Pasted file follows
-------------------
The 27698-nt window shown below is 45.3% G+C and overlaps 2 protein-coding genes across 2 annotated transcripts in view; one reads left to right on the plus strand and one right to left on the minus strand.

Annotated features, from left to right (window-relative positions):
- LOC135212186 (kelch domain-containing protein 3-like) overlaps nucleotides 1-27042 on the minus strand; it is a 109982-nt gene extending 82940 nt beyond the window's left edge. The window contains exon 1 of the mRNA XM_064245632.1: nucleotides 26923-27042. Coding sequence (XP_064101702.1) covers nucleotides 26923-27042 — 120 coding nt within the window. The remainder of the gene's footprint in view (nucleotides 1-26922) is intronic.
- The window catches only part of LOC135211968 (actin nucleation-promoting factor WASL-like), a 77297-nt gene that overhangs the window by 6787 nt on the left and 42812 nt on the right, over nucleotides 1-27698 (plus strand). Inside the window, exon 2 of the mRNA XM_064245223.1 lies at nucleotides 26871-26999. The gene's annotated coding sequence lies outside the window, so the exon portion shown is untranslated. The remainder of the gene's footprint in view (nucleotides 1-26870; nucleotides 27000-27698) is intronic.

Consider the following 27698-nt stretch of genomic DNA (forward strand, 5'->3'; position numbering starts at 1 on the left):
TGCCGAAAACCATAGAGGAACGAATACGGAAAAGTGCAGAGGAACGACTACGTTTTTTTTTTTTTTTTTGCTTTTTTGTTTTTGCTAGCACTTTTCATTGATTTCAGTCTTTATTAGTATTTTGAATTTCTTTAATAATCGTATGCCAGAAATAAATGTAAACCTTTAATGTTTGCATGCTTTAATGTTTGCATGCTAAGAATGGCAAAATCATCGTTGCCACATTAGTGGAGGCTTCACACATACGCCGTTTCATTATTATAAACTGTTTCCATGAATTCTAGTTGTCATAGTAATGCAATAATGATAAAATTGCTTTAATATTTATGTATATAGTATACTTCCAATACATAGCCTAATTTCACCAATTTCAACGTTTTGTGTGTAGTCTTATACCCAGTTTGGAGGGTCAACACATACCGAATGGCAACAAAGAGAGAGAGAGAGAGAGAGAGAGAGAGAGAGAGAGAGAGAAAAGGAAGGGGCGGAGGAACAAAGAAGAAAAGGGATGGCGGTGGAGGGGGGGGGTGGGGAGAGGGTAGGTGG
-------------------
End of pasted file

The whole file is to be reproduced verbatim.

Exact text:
The 27698-nt window shown below is 45.3% G+C and overlaps 2 protein-coding genes across 2 annotated transcripts in view; one reads left to right on the plus strand and one right to left on the minus strand.

Annotated features, from left to right (window-relative positions):
- LOC135212186 (kelch domain-containing protein 3-like) overlaps nucleotides 1-27042 on the minus strand; it is a 109982-nt gene extending 82940 nt beyond the window's left edge. The window contains exon 1 of the mRNA XM_064245632.1: nucleotides 26923-27042. Coding sequence (XP_064101702.1) covers nucleotides 26923-27042 — 120 coding nt within the window. The remainder of the gene's footprint in view (nucleotides 1-26922) is intronic.
- The window catches only part of LOC135211968 (actin nucleation-promoting factor WASL-like), a 77297-nt gene that overhangs the window by 6787 nt on the left and 42812 nt on the right, over nucleotides 1-27698 (plus strand). Inside the window, exon 2 of the mRNA XM_064245223.1 lies at nucleotides 26871-26999. The gene's annotated coding sequence lies outside the window, so the exon portion shown is untranslated. The remainder of the gene's footprint in view (nucleotides 1-26870; nucleotides 27000-27698) is intronic.

Consider the following 27698-nt stretch of genomic DNA (forward strand, 5'->3'; position numbering starts at 1 on the left):
TGCCGAAAACCATAGAGGAACGAATACGGAAAAGTGCAGAGGAACGACTACGTTTTTTTTTTTTTTTTTGCTTTTTTGTTTTTGCTAGCACTTTTCATTGATTTCAGTCTTTATTAGTATTTTGAATTTCTTTAATAATCGTATGCCAGAAATAAATGTAAACCTTTAATGTTTGCATGCTTTAATGTTTGCATGCTAAGAATGGCAAAATCATCGTTGCCACATTAGTGGAGGCTTCACACATACGCCGTTTCATTATTATAAACTGTTTCCATGAATTCTAGTTGTCATAGTAATGCAATAATGATAAAATTGCTTTAATATTTATGTATATAGTATACTTCCAATACATAGCCTAATTTCACCAATTTCAACGTTTTGTGTGTAGTCTTATACCCAGTTTGGAGGGTCAACACATACCGAATGGCAACAAAGAGAGAGAGAGAGAGAGAGAGAGAGAGAGAGAGAGAGAGAAAAGGAAGGGGCGGAGGAACAAAGAAGAAAAGGGATGGCGGTGGAGGGGGGGGGTGGGGAGAGGGTAGGTGG